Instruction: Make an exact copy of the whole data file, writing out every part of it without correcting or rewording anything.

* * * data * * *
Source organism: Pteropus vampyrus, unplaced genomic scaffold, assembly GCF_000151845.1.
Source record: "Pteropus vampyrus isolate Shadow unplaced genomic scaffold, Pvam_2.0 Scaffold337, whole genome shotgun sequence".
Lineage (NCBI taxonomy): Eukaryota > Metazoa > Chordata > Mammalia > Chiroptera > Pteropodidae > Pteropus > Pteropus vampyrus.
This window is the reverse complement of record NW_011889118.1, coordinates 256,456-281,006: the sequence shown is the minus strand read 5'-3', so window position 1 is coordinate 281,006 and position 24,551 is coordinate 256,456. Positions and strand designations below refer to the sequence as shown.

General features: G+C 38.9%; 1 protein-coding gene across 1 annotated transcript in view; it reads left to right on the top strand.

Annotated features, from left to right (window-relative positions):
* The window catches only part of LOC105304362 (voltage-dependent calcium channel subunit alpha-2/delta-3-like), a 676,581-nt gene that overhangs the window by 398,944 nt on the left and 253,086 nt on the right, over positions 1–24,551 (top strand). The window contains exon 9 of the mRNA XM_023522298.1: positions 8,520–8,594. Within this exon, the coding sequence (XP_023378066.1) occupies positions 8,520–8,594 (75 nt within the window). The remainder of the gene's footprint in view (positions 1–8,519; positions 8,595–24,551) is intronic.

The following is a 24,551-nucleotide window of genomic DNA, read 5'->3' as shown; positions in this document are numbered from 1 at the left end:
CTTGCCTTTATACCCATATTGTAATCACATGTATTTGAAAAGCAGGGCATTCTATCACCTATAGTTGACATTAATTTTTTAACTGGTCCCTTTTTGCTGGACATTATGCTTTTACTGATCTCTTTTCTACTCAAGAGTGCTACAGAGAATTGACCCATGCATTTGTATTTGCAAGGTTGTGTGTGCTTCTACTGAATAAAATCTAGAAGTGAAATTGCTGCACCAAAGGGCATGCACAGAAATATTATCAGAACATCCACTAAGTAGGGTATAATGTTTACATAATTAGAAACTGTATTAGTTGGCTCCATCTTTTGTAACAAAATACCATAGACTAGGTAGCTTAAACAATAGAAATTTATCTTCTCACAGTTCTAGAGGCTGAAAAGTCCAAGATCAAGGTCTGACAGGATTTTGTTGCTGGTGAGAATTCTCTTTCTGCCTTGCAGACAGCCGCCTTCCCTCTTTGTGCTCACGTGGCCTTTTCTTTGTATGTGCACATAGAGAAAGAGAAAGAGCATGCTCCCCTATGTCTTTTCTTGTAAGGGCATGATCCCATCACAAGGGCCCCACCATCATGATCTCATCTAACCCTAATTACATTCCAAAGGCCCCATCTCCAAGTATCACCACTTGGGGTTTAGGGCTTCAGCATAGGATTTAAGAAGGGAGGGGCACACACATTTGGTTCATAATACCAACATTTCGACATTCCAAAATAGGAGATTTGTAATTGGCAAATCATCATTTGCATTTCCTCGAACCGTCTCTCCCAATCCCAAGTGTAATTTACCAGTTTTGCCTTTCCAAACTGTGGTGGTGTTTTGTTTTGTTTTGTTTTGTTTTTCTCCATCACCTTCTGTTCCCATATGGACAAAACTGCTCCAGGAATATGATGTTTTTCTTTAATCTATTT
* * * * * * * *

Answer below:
Source organism: Pteropus vampyrus, unplaced genomic scaffold, assembly GCF_000151845.1.
Source record: "Pteropus vampyrus isolate Shadow unplaced genomic scaffold, Pvam_2.0 Scaffold337, whole genome shotgun sequence".
Lineage (NCBI taxonomy): Eukaryota > Metazoa > Chordata > Mammalia > Chiroptera > Pteropodidae > Pteropus > Pteropus vampyrus.
This window is the reverse complement of record NW_011889118.1, coordinates 256,456-281,006: the sequence shown is the minus strand read 5'-3', so window position 1 is coordinate 281,006 and position 24,551 is coordinate 256,456. Positions and strand designations below refer to the sequence as shown.

General features: G+C 38.9%; 1 protein-coding gene across 1 annotated transcript in view; it reads left to right on the top strand.

Annotated features, from left to right (window-relative positions):
* The window catches only part of LOC105304362 (voltage-dependent calcium channel subunit alpha-2/delta-3-like), a 676,581-nt gene that overhangs the window by 398,944 nt on the left and 253,086 nt on the right, over positions 1–24,551 (top strand). The window contains exon 9 of the mRNA XM_023522298.1: positions 8,520–8,594. Within this exon, the coding sequence (XP_023378066.1) occupies positions 8,520–8,594 (75 nt within the window). The remainder of the gene's footprint in view (positions 1–8,519; positions 8,595–24,551) is intronic.

The following is a 24,551-nucleotide window of genomic DNA, read 5'->3' as shown; positions in this document are numbered from 1 at the left end:
CTTGCCTTTATACCCATATTGTAATCACATGTATTTGAAAAGCAGGGCATTCTATCACCTATAGTTGACATTAATTTTTTAACTGGTCCCTTTTTGCTGGACATTATGCTTTTACTGATCTCTTTTCTACTCAAGAGTGCTACAGAGAATTGACCCATGCATTTGTATTTGCAAGGTTGTGTGTGCTTCTACTGAATAAAATCTAGAAGTGAAATTGCTGCACCAAAGGGCATGCACAGAAATATTATCAGAACATCCACTAAGTAGGGTATAATGTTTACATAATTAGAAACTGTATTAGTTGGCTCCATCTTTTGTAACAAAATACCATAGACTAGGTAGCTTAAACAATAGAAATTTATCTTCTCACAGTTCTAGAGGCTGAAAAGTCCAAGATCAAGGTCTGACAGGATTTTGTTGCTGGTGAGAATTCTCTTTCTGCCTTGCAGACAGCCGCCTTCCCTCTTTGTGCTCACGTGGCCTTTTCTTTGTATGTGCACATAGAGAAAGAGAAAGAGCATGCTCCCCTATGTCTTTTCTTGTAAGGGCATGATCCCATCACAAGGGCCCCACCATCATGATCTCATCTAACCCTAATTACATTCCAAAGGCCCCATCTCCAAGTATCACCACTTGGGGTTTAGGGCTTCAGCATAGGATTTAAGAAGGGAGGGGCACACACATTTGGTTCATAATACCAACATTTCGACATTCCAAAATAGGAGATTTGTAATTGGCAAATCATCATTTGCATTTCCTCGAACCGTCTCTCCCAATCCCAAGTGTAATTTACCAGTTTTGCCTTTCCAAACTGTGGTGGTGTTTTGTTTTGTTTTGTTTTGTTTTTCTCCATCACCTTCTGTTCCCATATGGACAAAACTGCTCCAGGAATATGATGTTTTTCTTTAATCTATTT